It was amazing to climb with young and competent Thaddeus Josephson from Bozeman, Montana. He is such a strong climber. He was totally new to multi-day, high altitude climbing. Yet, he rose to the challenge every day and met our huge project with grace, good humor and stamina. He was impressive. Thaddeus had little background in how much was involved in climbing a remote and multi-faceted route like this. Even after four difficult days on the moutain, he never lost his enthusiasm and drive. I realize that after one reads the magazines, one might think, «OK, you travel to Peru’s Cordillera Blanca and work out one of these routes in a week or 10 days. Since I have seven weeks planned to climb in the area, we should be able to do at least four, maybe five, routes like this.»
Funny. You’re lucky if you get in one difficult first ascent!
In 1979 I was very fortunate to have pioneered a trek with Jack Miller and some adventurous clients through a relatively unexplored area of the Cordillera Blanca; basically a circumnavigation of the Pucahirca mountain group. On that trek I caught a glimpse of the enormous walls on the East side of these attractive and spectacular peaks. Over twenty years later, I finally had a chance to re-enter the range with a great climbing partner who shared my desire to attempt an ascent from that side.
To begin with, we had to find a not-so-obvious approach to these faces. The Northwestern aspects of the Pucahircas are protected by a large glacier system which is eventually compressed into a narrow corridor flanked with steep rock walls. This corridor funnels huge seracs of glacial ice into the upper Laguna Safuna area. Our first major challenge was finding a way to the foot of the face. During our initial days in the area in June, our explorations had not reveiled a reasonable route into this amazing cirque.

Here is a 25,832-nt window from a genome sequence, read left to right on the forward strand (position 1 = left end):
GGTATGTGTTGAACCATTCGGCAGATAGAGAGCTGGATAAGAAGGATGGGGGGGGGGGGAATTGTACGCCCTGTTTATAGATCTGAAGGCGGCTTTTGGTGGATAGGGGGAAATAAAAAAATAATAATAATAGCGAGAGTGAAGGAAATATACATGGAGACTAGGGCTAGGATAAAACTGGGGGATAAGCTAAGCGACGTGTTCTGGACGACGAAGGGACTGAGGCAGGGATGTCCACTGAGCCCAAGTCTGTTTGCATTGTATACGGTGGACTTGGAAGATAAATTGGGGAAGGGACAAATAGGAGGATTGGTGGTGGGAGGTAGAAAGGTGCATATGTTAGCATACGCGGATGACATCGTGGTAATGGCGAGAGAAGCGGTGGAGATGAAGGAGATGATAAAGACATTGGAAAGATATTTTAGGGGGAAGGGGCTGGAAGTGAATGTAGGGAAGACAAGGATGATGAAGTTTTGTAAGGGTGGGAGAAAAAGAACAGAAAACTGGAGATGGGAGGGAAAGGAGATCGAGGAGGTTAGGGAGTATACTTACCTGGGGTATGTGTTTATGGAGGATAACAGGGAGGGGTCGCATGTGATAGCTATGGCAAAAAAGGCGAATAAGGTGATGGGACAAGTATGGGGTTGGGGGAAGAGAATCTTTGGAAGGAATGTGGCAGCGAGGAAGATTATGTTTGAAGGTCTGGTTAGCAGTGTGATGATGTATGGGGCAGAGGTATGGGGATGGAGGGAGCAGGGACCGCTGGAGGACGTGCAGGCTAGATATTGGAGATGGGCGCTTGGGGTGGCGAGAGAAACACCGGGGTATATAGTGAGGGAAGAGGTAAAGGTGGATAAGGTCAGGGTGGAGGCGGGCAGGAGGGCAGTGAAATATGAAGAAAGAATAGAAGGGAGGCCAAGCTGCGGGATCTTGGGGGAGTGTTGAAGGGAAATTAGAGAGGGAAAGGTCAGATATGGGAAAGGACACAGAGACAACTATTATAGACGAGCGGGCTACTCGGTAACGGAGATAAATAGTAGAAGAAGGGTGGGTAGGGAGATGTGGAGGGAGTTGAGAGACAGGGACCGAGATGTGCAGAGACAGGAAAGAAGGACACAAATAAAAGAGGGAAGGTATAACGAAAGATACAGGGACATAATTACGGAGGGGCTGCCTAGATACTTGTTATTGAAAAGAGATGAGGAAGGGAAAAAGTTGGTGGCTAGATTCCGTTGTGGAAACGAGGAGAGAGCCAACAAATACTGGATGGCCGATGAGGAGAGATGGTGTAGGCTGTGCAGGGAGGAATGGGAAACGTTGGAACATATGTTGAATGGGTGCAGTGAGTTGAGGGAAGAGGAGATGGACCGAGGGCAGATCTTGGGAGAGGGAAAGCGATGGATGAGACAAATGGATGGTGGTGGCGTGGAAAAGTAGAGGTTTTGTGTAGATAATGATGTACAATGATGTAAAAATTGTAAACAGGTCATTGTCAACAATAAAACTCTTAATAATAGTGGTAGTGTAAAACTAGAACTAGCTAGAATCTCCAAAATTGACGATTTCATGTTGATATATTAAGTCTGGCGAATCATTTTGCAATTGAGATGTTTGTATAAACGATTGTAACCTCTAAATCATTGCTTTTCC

On our second trip to Laguna Safuna in July, we discovered a technical but rotten 200-meter-high gully leading onto a rib of rock and finally attaining a small notch at 5080 m. From this notch in the ridge, we figured we could drop down into the cirque. In essence, this led onto the relatively unbroken upper section of the glacier beneath the huge Northern and Western Faces of the Pucahircas. (Though on the East side of the range, these ramparts face North and West) On July 21st, 2003 we explored, climbed and fixed our two climbing ropes in this gully. Believing this couloir would allow further progress, we rappelled down, and prussiked back up with our heavy packs. From the col, we descended to the glacier about 50 m, crossed it in about 1.5 hrs. and arrived at the foot of our «buttress» at about 5100 meters. We climbed three ice pitches to a safe perch on a small serac and spent the night beneath the huge NW Face of Pucahirca Norte. From our bivi, we were ready to begin the face in earnest. We started off the next morning with Thaddeus leading a difficult 85-degree, 15-meter-high, step of rotten water ice. The going then eased off for several rope lengths of unprotectable, steep snow. Belays were just body sized holes dug into the snow face. This snowy ground eventually gave way to ice pitches and ice screw protected terrain.